Whitney Duan was one of China's richest women, until she vanished in 2017. Now the Zeng Fanzhi painting she once owned is being auctioned in Beijing

The real-estate tycoon, a key patron of Zeng, has not been seen since she was "disappeared"—the painting, Prayer, is now described by Poly auctions as "entrusted by an important institution"

Whitney Duan, before she disappeared in 2017

Whitney Duan, before she disappeared in 2017

Nine paintings by the Chinese artist Zeng Fanzhi are due to be auctioned by the state-owned Poly Beijing on 2 December as part of its Modern and contemporary art evening sale. The cover lot is Prayer (2012), an amalgamation of Albrecht Durer and Gerhard Richter, showing work-worn hands lit by three candles. The painting, first exhibited at Gagosian in London in 2012, is estimated at CNY8m-16m ($1.2m-$2.4m) and it is being sold as “entrusted by an important institution” with no further information.

The last-known owner of the painting is someone who was “disappeared” in China in September 2017. Since that day, none of her colleagues, her former husband or even her parents know where she is, nor even if she is still alive. Her name is not cited in Poly’s auction details, and there is no evidence to suggest that the auction house knew she once owned the painting.

Zeng Fanzhi's Prayer (2012)

The person in question, Weihong “Whitney” Duan, who was 50 when she was whisked away from her home, was once one of China’s richest women, who rose from modest beginnings to become a real-estate tycoon. She skilfully manipulated guanxi —contacts—to leverage billion-dollar deals and crucially to cosy up to China’s communist party elite, notably becoming close to the wife of the prime minister Wen Jiabao.

Duan’s former husband, Desmond Shum, recounts in his book Red Roulette (2021) how Duan “began hobnobbing with painters such as Zeng Fanzhi”, and became one of his patrons, writing the introduction to a catalogue of one of his exhibitions. Shum writes that she also competed against luxury goods magnate François Pinault for Zeng’s works, and that Pinault had an assistant shadowing Zeng and buying pictures even before he had completed them. An illustration in the book shows Zeng in front of two works, one of which is Prayer and which Duan bought for around $5m, according to Shum. Poly auction uses the same illustration in its catalogue. The other painting is The Wise (2012), which forms a diptych with the former and was also exhibited at Gagosian in London in 2012. It is now in the same auction at Poly, at the same estimate and with the same note—“entrusted by an important institution.” Another four works, all by Zeng, bear the same inscription in the catalogue.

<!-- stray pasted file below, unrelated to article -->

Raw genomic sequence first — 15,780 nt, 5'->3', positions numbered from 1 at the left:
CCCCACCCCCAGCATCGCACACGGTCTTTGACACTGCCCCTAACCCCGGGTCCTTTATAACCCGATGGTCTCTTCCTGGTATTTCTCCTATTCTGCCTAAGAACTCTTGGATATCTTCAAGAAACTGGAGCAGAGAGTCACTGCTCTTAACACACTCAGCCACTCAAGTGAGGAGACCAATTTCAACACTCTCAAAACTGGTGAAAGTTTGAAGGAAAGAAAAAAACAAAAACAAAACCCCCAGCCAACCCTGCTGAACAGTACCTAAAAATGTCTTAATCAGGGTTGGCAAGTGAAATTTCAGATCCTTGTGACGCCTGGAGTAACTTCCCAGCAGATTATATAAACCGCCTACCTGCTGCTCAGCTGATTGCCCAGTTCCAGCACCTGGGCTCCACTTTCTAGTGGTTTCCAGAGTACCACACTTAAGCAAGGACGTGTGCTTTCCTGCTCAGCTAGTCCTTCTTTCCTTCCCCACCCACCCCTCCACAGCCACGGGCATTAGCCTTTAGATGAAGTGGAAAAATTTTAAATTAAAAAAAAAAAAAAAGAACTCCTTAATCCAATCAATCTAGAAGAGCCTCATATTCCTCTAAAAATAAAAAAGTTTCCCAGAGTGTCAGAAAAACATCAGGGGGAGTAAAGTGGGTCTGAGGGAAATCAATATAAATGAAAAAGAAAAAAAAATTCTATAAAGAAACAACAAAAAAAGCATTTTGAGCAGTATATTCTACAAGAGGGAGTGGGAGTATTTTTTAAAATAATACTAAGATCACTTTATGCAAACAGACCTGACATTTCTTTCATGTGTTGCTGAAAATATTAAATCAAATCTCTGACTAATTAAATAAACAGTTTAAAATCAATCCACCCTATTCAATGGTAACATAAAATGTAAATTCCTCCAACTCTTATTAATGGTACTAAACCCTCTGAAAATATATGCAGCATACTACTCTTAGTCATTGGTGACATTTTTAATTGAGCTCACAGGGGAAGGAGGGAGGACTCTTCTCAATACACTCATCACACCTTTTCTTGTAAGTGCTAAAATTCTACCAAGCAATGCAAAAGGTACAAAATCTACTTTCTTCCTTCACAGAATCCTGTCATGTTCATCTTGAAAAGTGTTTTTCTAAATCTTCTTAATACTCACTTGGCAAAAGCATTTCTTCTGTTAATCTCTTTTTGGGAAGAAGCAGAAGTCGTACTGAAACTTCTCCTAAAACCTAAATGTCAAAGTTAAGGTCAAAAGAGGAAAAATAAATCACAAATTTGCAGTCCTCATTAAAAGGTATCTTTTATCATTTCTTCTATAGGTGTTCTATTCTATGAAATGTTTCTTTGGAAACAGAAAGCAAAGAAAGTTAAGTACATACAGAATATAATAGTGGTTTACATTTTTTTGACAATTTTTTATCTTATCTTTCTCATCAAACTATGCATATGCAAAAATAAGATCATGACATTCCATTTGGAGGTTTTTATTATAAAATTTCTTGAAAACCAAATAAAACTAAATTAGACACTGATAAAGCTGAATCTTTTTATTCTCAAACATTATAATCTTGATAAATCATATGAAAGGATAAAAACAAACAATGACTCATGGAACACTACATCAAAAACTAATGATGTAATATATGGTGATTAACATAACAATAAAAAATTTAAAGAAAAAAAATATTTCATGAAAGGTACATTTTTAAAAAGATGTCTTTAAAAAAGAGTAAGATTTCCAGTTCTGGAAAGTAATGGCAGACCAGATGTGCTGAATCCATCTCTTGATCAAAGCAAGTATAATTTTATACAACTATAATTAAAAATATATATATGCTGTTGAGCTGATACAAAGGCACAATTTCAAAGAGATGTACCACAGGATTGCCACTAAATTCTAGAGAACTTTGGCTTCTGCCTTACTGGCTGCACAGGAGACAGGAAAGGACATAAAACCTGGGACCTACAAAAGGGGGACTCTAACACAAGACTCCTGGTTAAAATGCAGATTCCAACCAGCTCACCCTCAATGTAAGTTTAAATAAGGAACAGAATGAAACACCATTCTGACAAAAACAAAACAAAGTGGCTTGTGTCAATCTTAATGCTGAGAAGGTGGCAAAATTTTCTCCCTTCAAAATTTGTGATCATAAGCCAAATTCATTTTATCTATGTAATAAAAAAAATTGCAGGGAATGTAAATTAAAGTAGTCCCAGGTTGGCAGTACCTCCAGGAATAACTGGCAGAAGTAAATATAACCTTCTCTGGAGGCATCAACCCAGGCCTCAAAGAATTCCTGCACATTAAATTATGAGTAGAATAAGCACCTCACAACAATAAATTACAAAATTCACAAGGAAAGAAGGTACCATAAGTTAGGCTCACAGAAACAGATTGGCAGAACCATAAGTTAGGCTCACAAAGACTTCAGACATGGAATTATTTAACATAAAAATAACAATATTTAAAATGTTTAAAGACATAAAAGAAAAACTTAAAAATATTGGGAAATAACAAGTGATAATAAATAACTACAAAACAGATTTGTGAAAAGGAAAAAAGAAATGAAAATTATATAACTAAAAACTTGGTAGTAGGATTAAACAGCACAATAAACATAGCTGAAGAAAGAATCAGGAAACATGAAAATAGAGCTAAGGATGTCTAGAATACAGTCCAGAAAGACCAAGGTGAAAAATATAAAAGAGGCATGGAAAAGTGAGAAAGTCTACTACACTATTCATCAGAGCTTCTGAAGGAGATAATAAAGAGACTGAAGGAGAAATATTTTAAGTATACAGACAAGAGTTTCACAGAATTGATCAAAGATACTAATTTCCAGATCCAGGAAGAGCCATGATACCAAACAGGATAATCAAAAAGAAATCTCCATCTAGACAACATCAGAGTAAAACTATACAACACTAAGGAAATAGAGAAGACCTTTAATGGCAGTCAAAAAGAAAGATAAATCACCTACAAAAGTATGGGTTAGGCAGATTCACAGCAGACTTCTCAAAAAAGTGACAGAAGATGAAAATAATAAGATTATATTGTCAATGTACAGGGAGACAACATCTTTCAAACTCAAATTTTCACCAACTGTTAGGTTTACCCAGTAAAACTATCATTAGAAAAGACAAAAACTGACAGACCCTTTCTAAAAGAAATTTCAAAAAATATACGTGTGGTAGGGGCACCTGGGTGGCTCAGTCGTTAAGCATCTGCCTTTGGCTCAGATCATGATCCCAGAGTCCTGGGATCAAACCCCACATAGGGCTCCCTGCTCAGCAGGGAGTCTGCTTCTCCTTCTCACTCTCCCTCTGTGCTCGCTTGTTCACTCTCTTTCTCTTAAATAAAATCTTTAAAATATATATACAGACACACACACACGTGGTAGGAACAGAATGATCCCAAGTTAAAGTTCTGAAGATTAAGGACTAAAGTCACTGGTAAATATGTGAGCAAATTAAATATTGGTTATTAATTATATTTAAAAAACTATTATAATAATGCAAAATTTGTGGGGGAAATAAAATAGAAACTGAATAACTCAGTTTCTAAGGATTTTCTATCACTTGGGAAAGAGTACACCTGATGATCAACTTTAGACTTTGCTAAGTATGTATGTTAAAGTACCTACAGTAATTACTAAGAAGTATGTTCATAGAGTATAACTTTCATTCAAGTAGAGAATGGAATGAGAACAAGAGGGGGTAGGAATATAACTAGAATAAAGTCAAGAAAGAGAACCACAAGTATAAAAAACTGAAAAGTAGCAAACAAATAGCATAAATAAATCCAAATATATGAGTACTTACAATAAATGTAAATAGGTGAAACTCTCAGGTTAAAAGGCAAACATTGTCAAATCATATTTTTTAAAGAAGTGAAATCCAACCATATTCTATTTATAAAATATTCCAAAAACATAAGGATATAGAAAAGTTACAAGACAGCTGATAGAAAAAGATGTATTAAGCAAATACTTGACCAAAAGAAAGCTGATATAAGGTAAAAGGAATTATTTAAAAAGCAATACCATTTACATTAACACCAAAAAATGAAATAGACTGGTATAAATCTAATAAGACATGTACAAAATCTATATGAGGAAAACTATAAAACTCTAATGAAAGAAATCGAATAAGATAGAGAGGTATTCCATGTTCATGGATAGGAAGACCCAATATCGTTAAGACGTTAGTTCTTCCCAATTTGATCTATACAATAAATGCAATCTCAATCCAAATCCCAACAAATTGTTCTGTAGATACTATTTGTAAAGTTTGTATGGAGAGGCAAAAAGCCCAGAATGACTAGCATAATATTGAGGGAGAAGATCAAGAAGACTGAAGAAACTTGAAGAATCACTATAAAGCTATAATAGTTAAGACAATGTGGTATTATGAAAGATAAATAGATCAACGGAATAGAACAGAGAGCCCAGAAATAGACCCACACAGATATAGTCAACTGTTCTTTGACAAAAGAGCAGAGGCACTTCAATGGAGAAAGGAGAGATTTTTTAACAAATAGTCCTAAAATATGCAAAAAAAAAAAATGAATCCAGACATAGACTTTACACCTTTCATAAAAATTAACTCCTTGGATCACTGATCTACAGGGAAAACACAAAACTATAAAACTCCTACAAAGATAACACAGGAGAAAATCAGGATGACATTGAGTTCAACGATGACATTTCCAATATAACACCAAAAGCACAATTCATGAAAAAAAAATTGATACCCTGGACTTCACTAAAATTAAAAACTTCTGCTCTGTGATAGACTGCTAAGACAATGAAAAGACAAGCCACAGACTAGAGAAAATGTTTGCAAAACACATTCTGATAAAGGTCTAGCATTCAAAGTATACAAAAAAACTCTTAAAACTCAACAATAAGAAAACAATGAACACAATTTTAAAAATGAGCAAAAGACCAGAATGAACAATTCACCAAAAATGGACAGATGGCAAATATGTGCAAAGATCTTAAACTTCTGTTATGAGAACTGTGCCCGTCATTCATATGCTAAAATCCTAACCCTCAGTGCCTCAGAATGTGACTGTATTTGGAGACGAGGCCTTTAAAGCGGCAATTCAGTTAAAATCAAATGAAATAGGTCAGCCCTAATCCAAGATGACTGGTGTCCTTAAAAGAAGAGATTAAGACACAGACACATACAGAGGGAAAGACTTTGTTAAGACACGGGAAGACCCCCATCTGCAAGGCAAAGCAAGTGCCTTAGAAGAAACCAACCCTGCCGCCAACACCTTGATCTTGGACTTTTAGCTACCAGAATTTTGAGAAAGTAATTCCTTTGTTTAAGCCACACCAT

At the height of her success in 2010, Duan had started planning a museum in one of her real estate developments, based on a proposal by the British architect Norman Foster, with office space, residential units and a Bulgari hotel. Zeng was offered space to put a studio on the top floor of the museum and Tadao Ando was signed up to design it.

Duan and her ex-husband, Desmond Shum, who has just released a book about her disappearance

But things turned sour in 2012 when the New York Times reported on the immense wealth accumulated by the Wen family, and included an image of Duan as part of the family’s inner circle. Incoming party leader Xi Jinping launched a ruthless anti-corruption campaign despite he himself being named by Bloomberg as having also accumulated a vast fortune.

At first Duan was not targeted, but then she began working with Sun Zhengcai—a potential rival to Xi for the leadership of the party. In 2017, Sun was expelled from the party and sent to prison for “bribery” and Duan was “disappeared”. Since then, nothing has been heard from her.

She is far from the only Chinese billionaire to vanish: famously, Jack Ma, the founder of the e-commerce site Alibaba is apparently being “re-educated” after a long absence. And just recently the tennis star Peng Shuai disappeared after alleging sexual abuse by high-level official, only to reappear but in curious and possibly constrained videos.

Poly did not respond to a request for comment.